The Grand Tour was the custom of a traditional trip of Europe undertaken by upper class young when they came of age. (21) European gentlemen of sufficient means and rank would take a close family member with them to act as a chaperone. To ensure they suffered no hardship, they would often take their own Valet, Coachman and even a cook with them.
This custom first started around 1660 and continued until approximately the 1840s. Considered a rite of passage for all wealthy young men, the Grand Tour was initially undertaken to enhance their education and improve their language skills.
With nearly unlimited funds, aristocratic connections and no real desire to work, many a young gentleman stayed away from home, touring France, Italy and occasionally Greece for months or even years. Though the main cities to visit were in Italy, being Venice, Rome, Naples and Pompeii.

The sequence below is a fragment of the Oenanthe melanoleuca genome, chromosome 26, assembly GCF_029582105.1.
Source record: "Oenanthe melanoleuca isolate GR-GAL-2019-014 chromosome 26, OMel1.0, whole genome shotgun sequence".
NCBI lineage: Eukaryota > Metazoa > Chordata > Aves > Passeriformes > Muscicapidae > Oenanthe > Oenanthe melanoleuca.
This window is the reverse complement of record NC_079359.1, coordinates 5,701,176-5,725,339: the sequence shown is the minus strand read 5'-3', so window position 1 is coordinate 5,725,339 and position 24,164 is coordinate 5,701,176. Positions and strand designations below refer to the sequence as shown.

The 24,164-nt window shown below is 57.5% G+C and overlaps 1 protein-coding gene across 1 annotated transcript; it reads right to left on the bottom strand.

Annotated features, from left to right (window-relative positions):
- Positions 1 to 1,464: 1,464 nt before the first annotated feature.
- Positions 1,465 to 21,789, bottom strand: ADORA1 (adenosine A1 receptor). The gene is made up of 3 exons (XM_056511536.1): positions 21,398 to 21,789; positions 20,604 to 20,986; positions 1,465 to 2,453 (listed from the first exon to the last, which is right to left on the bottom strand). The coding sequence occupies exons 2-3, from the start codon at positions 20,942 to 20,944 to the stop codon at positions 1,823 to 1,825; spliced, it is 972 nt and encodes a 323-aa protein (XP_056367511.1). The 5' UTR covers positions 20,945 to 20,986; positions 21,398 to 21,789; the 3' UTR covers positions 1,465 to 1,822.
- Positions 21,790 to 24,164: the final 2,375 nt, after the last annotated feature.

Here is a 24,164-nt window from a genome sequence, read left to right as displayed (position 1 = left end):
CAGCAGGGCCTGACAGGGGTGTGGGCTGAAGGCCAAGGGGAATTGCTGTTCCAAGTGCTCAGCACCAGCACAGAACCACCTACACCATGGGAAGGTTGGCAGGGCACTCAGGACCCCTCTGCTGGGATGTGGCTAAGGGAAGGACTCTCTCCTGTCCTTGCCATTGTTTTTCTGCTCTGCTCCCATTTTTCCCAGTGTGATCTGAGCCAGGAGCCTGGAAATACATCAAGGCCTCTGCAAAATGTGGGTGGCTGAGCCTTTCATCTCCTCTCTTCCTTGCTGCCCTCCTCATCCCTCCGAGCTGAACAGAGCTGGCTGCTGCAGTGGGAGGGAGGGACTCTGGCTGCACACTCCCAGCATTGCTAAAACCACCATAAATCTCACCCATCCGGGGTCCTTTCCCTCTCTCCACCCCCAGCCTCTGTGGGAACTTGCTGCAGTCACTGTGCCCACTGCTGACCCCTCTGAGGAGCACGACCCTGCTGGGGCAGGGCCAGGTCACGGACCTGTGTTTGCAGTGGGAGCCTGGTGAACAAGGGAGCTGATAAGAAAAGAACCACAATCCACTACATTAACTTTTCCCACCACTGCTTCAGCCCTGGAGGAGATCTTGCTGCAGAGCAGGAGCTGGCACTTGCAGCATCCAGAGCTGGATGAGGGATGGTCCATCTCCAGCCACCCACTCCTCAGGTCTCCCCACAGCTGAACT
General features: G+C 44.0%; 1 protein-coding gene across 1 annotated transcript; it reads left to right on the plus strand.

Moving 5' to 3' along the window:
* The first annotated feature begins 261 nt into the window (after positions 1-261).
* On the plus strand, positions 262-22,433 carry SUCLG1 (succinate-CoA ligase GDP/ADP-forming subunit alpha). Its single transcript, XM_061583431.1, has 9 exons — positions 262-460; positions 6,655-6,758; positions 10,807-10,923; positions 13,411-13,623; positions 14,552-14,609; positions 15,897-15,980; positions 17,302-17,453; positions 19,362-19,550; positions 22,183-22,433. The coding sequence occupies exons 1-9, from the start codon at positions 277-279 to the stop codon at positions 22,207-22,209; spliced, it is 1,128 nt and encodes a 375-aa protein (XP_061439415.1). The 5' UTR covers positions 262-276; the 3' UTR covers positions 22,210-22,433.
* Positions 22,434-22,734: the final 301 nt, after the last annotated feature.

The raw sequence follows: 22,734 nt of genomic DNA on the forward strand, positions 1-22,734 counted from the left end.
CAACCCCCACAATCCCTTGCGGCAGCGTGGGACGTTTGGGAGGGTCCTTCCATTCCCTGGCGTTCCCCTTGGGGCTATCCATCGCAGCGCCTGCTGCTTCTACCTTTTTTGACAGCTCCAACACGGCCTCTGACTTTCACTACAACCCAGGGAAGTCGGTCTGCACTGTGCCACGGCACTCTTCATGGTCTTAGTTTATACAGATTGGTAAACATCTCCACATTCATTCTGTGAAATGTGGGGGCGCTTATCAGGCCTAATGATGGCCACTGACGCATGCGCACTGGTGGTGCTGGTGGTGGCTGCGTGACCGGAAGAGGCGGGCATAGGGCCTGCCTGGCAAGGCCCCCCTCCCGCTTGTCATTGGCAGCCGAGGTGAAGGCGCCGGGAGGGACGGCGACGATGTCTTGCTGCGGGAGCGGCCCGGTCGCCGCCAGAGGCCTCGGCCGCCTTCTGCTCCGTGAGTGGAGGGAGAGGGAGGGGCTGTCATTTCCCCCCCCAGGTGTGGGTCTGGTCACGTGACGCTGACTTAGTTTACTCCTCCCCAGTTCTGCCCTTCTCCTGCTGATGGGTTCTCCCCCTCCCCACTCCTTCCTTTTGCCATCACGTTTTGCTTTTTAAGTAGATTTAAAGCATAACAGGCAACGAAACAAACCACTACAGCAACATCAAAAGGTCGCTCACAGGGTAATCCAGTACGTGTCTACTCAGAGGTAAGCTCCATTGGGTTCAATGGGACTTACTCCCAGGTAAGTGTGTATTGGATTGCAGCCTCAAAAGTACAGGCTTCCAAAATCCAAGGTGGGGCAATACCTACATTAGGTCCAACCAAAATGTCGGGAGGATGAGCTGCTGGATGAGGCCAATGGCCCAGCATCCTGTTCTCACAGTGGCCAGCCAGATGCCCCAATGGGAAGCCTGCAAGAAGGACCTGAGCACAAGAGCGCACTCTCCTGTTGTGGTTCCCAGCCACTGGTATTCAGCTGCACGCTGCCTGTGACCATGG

They would often commission paintings, buy marbles, coins and medals on their travels and have them shipped back home.
The primary value of the Grand Tour lay in its exposure to the cultural legacy, along with the opportunity to forge important connections, (which we know was most desirable in the Regency era) with the aristocratic and fashionably polite society of Europe. In addition, it often provided the only opportunity to view specific works of art, and possibly the only chance to hear certain music. To ensure they did not miss anything of worth, they commonly hired a Cicerone, a knowledgeable guide or tutor.
A popular book, An Account of Some of the Statues, Bas-Reliefs, Drawings, and Pictures in Italy published in 1722 by Jonathan Richardson and his son did much to popularize these trips.
The legacy of the Grand Tour lives on to the modern-day, still influencing the destinations that tourists choose to visit today.